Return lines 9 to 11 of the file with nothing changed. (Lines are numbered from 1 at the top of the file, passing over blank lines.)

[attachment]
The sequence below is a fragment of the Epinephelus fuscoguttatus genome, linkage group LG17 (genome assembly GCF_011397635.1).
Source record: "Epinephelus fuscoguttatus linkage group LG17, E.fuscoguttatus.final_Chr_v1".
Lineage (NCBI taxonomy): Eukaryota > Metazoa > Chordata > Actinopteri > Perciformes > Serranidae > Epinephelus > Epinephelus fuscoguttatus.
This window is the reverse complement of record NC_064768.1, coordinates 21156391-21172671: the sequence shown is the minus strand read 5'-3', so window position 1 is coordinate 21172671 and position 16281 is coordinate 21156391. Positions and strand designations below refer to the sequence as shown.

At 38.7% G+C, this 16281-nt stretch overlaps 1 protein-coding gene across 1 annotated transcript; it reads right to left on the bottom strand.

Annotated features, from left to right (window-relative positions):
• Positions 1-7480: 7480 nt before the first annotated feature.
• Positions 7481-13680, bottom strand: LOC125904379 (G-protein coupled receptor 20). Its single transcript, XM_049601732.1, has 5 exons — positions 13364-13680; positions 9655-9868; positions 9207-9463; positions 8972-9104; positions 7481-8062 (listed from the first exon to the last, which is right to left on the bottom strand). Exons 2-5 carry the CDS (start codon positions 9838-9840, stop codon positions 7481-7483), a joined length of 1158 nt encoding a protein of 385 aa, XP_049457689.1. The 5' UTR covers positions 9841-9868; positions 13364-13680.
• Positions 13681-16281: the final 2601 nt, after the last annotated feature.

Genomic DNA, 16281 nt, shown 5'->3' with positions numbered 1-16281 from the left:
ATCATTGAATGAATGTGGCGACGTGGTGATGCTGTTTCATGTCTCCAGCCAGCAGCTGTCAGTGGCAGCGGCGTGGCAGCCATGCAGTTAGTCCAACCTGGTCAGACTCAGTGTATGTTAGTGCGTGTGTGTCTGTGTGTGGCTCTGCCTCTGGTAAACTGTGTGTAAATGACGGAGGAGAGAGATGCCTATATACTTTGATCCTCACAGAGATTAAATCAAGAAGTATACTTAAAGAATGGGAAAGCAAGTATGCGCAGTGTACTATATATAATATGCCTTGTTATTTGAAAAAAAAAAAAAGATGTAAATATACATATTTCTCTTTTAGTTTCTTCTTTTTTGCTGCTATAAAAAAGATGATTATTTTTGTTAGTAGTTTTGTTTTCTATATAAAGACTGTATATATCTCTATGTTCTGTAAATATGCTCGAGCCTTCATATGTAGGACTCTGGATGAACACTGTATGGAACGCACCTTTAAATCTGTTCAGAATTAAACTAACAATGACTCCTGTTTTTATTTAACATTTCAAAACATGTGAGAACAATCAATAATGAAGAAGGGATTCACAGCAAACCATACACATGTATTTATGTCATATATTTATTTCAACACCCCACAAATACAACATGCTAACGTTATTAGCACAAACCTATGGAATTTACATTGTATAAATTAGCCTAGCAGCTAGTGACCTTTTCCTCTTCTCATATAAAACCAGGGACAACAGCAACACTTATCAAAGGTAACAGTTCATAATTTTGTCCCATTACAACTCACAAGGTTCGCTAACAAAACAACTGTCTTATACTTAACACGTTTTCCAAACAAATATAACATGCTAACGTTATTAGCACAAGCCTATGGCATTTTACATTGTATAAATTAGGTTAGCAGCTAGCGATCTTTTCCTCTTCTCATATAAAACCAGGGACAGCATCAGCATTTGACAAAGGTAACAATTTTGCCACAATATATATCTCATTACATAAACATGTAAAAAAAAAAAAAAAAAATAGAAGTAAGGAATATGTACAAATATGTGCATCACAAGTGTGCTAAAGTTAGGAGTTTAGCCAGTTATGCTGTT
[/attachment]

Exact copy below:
• Positions 13681-16281: the final 2601 nt, after the last annotated feature.

Genomic DNA, 16281 nt, shown 5'->3' with positions numbered 1-16281 from the left:
ATCATTGAATGAATGTGGCGACGTGGTGATGCTGTTTCATGTCTCCAGCCAGCAGCTGTCAGTGGCAGCGGCGTGGCAGCCATGCAGTTAGTCCAACCTGGTCAGACTCAGTGTATGTTAGTGCGTGTGTGTCTGTGTGTGGCTCTGCCTCTGGTAAACTGTGTGTAAATGACGGAGGAGAGAGATGCCTATATACTTTGATCCTCACAGAGATTAAATCAAGAAGTATACTTAAAGAATGGGAAAGCAAGTATGCGCAGTGTACTATATATAATATGCCTTGTTATTTGAAAAAAAAAAAAAGATGTAAATATACATATTTCTCTTTTAGTTTCTTCTTTTTTGCTGCTATAAAAAAGATGATTATTTTTGTTAGTAGTTTTGTTTTCTATATAAAGACTGTATATATCTCTATGTTCTGTAAATATGCTCGAGCCTTCATATGTAGGACTCTGGATGAACACTGTATGGAACGCACCTTTAAATCTGTTCAGAATTAAACTAACAATGACTCCTGTTTTTATTTAACATTTCAAAACATGTGAGAACAATCAATAATGAAGAAGGGATTCACAGCAAACCATACACATGTATTTATGTCATATATTTATTTCAACACCCCACAAATACAACATGCTAACGTTATTAGCACAAACCTATGGAATTTACATTGTATAAATTAGCCTAGCAGCTAGTGACCTTTTCCTCTTCTCATATAAAACCAGGGACAACAGCAACACTTATCAAAGGTAACAGTTCATAATTTTGTCCCATTACAACTCACAAGGTTCGCTAACAAAACAACTGTCTTATACTTAACACGTTTTCCAAACAAATATAACATGCTAACGTTATTAGCACAAGCCTATGGCATTTTACATTGTATAAATTAGGTTAGCAGCTAGCGATCTTTTCCTCTTCTCATATAAAACCAGGGACAGCATCAGCATTTGACAAAGGTAACAATTTTGCCACAATATATATCTCATTACATAAACATGTAAAAAAAAAAAAAAAAAATAGAAGTAAGGAATATGTACAAATATGTGCATCACAAGTGTGCTAAAGTTAGGAGTTTAGCCAGTTATGCTGTT